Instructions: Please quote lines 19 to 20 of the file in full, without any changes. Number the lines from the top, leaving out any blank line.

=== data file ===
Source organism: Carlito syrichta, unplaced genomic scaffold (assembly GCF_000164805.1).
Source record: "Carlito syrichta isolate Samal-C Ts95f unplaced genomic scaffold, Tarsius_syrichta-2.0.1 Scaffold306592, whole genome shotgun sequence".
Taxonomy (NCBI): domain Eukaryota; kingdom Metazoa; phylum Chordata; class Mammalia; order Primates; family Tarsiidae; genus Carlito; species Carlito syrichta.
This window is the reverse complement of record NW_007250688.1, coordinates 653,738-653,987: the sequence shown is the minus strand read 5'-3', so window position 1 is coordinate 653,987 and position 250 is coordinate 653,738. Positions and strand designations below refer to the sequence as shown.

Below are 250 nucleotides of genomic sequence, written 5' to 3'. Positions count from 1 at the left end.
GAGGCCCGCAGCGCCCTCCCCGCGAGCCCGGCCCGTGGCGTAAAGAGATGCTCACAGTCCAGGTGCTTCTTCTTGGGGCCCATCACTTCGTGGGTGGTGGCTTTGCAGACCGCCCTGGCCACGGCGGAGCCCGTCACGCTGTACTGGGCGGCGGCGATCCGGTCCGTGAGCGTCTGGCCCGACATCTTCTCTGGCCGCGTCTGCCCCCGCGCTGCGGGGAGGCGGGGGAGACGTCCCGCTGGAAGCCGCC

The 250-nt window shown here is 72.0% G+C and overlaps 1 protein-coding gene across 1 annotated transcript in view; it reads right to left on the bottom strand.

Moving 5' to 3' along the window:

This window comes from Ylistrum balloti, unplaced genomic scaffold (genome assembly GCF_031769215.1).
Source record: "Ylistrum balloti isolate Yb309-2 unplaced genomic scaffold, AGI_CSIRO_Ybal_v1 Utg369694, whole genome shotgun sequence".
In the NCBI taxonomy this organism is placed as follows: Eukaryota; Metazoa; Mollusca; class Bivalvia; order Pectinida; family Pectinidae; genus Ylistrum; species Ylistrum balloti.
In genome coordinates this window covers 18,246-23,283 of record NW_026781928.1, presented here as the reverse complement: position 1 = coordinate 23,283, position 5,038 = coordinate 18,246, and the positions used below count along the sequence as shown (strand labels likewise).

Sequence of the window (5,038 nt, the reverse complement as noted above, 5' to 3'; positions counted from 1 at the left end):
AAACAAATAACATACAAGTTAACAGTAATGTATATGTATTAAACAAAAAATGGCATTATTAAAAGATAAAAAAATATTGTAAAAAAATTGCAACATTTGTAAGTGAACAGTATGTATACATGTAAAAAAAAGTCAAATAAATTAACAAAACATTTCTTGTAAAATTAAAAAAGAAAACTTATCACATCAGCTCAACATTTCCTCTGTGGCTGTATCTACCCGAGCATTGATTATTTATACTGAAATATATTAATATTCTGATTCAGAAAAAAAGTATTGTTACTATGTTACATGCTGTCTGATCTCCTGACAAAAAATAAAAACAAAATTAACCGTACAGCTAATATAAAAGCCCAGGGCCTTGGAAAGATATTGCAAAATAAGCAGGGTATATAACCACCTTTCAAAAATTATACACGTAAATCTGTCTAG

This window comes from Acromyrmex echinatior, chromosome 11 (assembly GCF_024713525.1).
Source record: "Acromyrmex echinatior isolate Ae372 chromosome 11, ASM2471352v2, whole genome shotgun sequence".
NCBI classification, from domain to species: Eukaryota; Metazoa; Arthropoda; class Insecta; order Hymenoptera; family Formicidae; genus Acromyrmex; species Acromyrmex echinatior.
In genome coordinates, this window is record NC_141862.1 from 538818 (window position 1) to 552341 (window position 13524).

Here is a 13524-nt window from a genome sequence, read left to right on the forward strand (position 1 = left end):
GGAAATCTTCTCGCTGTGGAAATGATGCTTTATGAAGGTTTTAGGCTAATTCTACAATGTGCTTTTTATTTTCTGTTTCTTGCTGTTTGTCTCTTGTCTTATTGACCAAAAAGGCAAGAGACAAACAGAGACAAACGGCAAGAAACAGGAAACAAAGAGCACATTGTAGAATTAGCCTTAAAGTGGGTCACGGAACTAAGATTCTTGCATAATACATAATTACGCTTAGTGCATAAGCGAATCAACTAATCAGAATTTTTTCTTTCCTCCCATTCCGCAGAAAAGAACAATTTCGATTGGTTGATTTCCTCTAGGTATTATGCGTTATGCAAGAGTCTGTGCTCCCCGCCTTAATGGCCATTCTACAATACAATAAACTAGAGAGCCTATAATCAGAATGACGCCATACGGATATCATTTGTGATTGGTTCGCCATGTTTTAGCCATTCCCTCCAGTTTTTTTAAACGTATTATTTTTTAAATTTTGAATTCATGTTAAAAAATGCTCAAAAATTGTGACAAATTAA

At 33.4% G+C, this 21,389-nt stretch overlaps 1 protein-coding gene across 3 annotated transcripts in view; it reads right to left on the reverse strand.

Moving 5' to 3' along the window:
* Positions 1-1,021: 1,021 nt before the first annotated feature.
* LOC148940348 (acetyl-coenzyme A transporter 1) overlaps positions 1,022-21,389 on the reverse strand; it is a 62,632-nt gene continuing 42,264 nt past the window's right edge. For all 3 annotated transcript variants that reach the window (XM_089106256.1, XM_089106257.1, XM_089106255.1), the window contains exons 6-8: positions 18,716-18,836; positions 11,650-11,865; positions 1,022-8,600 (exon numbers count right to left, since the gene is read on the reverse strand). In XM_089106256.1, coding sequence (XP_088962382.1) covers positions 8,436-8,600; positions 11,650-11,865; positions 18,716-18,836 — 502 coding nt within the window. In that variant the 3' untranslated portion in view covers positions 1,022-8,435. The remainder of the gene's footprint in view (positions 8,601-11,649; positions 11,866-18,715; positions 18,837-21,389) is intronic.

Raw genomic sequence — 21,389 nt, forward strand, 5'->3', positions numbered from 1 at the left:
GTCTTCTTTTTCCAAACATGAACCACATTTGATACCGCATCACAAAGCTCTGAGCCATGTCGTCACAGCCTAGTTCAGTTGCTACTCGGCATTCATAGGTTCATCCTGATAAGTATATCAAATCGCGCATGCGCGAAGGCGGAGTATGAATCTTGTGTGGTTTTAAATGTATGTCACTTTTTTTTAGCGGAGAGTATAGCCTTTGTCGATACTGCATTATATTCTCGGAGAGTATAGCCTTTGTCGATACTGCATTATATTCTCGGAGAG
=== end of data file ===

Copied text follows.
Here is a 13524-nt window from a genome sequence, read left to right on the forward strand (position 1 = left end):
GGAAATCTTCTCGCTGTGGAAATGATGCTTTATGAAGGTTTTAGGCTAATTCTACAATGTGCTTTTTATTTTCTGTTTCTTGCTGTTTGTCTCTTGTCTTATTGACCAAAAAGGCAAGAGACAAACAGAGACAAACGGCAAGAAACAGGAAACAAAGAGCACATTGTAGAATTAGCCTTAAAGTGGGTCACGGAACTAAGATTCTTGCATAATACATAATTACGCTTAGTGCATAAGCGAATCAACTAATCAGAATTTTTTCTTTCCTCCCATTCCGCAGAAAAGAACAATTTCGATTGGTTGATTTCCTCTAGGTATTATGCGTTATGCAAGAGTCTGTGCTCCCCGCCTTAATGGCCATTCTACAATACAATAAACTAGAGAGCCTATAATCAGAATGACGCCATACGGATATCATTTGTGATTGGTTCGCCATGTTTTAGCCATTCCCTCCAGTTTTTTTAAACGTATTATTTTTTAAATTTTGAATTCATGTTAAAAAATGCTCAAAAATTGTGACAAATTAA